Time-travel back to 2016, a year when female voices across the creative industries were rising to speak out against the everyday discrimination which dominated their working lives. A string of independent grassroots organisations followed in response, among them media company Gal-Dem and DJ collective Femme Culture. Also among this new wave of female founders was Nikola Vasakova, the producer and film curator behind Girls in Film (GiF).
Then and now, GiF represents, champions and connects the new generation of female-identifying creatives in the film industry, seeking to change the gender bias by bringing women right to the front. Originally based in London, GiF, and Vasakova, have since gone global, with events and satellite offices in London, Amsterdam, Prague, Durban, Cape Town and Johannesburg. This year, under the shadow of a global epidemic, Vasakova herself relocated to New Zealand to start a rural new existence with her partner and their new baby.
This year, with the support of Dr. Martens Presents, Vasakova launched the Girls in Film fund, a grant of £5,000 to get a “female-led” short film off the ground. Her aim? To ensure that “important female stories and their creators are both told and heard”. The fund allowed GiF to provide financial support to female-identifying producers and directors in the UK, enabling one winner to create a short film which celebrates the spirit of independence and resilience championed by a group which is often overlooked, marginalised and under-funded in what remains a male-dominated industry.
“This is actually a concrete help,” Vasakova says. “You know, Dr. Martens has done some things for the community and we have film at the end of it.”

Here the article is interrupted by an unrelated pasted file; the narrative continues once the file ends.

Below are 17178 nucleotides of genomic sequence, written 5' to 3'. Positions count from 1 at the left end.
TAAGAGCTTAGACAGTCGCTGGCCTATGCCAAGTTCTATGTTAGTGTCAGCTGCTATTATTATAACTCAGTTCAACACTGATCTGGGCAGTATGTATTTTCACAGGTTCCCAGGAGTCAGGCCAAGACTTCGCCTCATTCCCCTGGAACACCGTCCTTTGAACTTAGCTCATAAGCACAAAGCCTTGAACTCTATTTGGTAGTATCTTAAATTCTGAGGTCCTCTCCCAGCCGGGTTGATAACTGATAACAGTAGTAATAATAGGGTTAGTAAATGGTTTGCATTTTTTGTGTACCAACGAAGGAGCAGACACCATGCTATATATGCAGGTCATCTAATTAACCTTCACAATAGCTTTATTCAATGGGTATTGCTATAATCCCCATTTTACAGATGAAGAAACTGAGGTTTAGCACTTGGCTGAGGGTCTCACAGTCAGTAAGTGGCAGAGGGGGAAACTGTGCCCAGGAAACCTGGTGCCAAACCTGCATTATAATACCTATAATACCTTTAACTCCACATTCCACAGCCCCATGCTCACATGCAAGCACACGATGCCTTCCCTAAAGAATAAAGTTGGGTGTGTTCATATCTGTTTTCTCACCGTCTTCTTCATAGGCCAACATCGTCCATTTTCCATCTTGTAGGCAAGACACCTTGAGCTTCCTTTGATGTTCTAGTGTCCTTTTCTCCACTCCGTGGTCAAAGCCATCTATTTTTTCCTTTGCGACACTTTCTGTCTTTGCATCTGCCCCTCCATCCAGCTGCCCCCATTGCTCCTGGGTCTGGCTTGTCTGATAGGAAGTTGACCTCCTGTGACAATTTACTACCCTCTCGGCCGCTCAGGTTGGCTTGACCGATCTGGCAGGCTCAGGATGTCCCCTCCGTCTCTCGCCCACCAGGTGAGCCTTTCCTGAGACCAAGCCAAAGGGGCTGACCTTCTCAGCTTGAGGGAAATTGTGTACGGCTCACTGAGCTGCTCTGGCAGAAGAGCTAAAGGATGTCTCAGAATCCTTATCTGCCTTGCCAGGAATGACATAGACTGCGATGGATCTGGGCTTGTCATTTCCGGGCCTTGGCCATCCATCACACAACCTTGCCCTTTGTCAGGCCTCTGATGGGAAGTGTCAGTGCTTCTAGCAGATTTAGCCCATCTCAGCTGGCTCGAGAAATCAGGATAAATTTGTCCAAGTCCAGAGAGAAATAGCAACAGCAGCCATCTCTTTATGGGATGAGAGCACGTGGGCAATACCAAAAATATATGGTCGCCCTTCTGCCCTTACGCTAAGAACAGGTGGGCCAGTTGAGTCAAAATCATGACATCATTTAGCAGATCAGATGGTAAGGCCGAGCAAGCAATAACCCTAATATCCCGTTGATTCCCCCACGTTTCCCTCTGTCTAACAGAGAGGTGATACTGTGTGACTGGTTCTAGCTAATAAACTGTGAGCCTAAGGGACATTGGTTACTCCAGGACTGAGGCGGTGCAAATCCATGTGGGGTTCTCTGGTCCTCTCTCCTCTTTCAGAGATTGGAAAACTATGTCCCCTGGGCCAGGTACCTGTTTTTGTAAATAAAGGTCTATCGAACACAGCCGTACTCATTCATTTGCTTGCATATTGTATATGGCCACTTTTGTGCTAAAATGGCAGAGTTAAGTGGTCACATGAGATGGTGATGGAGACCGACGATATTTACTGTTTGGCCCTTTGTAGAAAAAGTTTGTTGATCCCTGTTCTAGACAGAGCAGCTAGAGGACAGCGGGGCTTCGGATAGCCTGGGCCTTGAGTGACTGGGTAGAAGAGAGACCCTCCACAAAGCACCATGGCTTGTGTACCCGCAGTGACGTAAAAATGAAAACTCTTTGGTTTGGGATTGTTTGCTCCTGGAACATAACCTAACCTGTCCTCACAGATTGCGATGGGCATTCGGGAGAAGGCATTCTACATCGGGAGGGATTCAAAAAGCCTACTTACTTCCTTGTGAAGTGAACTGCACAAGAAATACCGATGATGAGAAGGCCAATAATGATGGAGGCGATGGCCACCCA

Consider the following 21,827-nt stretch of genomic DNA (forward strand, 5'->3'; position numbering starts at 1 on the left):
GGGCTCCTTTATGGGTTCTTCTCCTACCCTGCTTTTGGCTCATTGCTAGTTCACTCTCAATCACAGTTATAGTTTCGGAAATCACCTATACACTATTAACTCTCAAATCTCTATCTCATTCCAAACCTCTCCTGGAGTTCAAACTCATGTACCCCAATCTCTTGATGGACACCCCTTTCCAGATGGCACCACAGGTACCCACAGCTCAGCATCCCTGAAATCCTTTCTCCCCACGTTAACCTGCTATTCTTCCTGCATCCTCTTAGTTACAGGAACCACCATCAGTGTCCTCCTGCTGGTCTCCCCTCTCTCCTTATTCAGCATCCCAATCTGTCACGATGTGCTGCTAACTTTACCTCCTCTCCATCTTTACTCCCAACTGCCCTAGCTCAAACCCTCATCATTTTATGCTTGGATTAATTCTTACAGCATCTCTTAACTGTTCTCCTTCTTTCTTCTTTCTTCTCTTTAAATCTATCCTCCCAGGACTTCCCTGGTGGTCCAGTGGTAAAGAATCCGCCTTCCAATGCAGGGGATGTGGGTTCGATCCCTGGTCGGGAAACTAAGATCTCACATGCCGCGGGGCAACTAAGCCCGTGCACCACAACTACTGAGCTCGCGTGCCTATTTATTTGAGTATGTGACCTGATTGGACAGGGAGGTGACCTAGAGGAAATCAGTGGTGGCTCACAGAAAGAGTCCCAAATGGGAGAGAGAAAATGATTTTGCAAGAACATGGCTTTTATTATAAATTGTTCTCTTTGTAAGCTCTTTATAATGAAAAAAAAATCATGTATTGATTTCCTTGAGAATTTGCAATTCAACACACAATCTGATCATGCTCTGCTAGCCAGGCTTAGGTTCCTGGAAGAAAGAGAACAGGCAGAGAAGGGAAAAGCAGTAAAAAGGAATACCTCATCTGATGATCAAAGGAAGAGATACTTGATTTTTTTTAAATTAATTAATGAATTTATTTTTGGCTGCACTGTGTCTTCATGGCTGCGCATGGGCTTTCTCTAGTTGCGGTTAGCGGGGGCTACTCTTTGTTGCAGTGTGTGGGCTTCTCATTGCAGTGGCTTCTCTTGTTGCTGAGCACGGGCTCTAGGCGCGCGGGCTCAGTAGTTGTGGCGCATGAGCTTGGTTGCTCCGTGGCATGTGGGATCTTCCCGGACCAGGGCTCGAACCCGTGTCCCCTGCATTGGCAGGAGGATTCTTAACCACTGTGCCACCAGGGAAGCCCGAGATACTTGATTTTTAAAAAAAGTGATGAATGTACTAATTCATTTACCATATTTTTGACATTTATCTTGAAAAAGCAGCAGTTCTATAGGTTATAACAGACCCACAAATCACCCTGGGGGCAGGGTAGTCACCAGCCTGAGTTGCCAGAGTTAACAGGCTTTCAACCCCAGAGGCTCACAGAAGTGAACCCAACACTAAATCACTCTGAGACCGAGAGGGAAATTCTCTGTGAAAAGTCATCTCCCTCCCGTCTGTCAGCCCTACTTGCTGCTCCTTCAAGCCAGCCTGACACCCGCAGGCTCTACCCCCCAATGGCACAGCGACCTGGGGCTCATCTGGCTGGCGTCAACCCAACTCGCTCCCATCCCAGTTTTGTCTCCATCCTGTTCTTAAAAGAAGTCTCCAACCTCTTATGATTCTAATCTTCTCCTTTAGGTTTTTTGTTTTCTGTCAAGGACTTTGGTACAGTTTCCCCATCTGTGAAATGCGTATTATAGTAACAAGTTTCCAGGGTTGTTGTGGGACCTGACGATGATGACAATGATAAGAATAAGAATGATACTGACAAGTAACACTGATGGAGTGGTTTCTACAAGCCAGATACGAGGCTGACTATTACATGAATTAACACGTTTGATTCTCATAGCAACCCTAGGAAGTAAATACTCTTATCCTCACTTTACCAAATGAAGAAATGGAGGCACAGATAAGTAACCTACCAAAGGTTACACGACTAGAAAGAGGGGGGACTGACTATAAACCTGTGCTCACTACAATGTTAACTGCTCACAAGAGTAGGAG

With over 400 applicants, picking one winner was a challenge. After much thought, GiF created a shortlist of three filmmakers.
“All three were very different; different topics, different formats, different filmmakers,” Vasakova considers. The eventual winner was Lithuanian director and screenwriter Milda Baginskaite – who operates under the name Pili Mili Films. A postgraduate from the Northern Film School, Baginskaite and her creative partner Pilar Cartró Benavides’ short films have been accepted into 150 international film festivals.
Dr Marten’s has always been synonymous with subculture, which is why, Vasakova says, “we were quite excited to have made a film which celebrated Teddy girls.” The British 1950s subculture, which saw a second-wave revival in the 1970s, paired the aristocratic flamboyance of Edwardian ruffles infused with Grease-era Americana and stands at the centre of Teddy. In the film, set in a contemporary British classroom, the young female protagonist finds freedom in a new identity.
“Milda managed to pull off a really beautiful film for what I was sure could have been a big budget,” Vasakova says. And it was not only Baginskaite’s ability to make a modest pot of money travel far, but her ability to capture the feeling of otherness in a post-Brexit landscape. “I think it’s quite universal, that feeling of alienation, not fitting in and deciding to choose your own path,” Vasakova notes. “I think when you’re creative, it’s something that you struggle with. And then once we get to it, it’s an incredible realisation.”
Scroll down to watch Milda Baginskaite’s fund-winning film, and read more about the collaboration between Dr. Martens Presents and Girls in Film, now.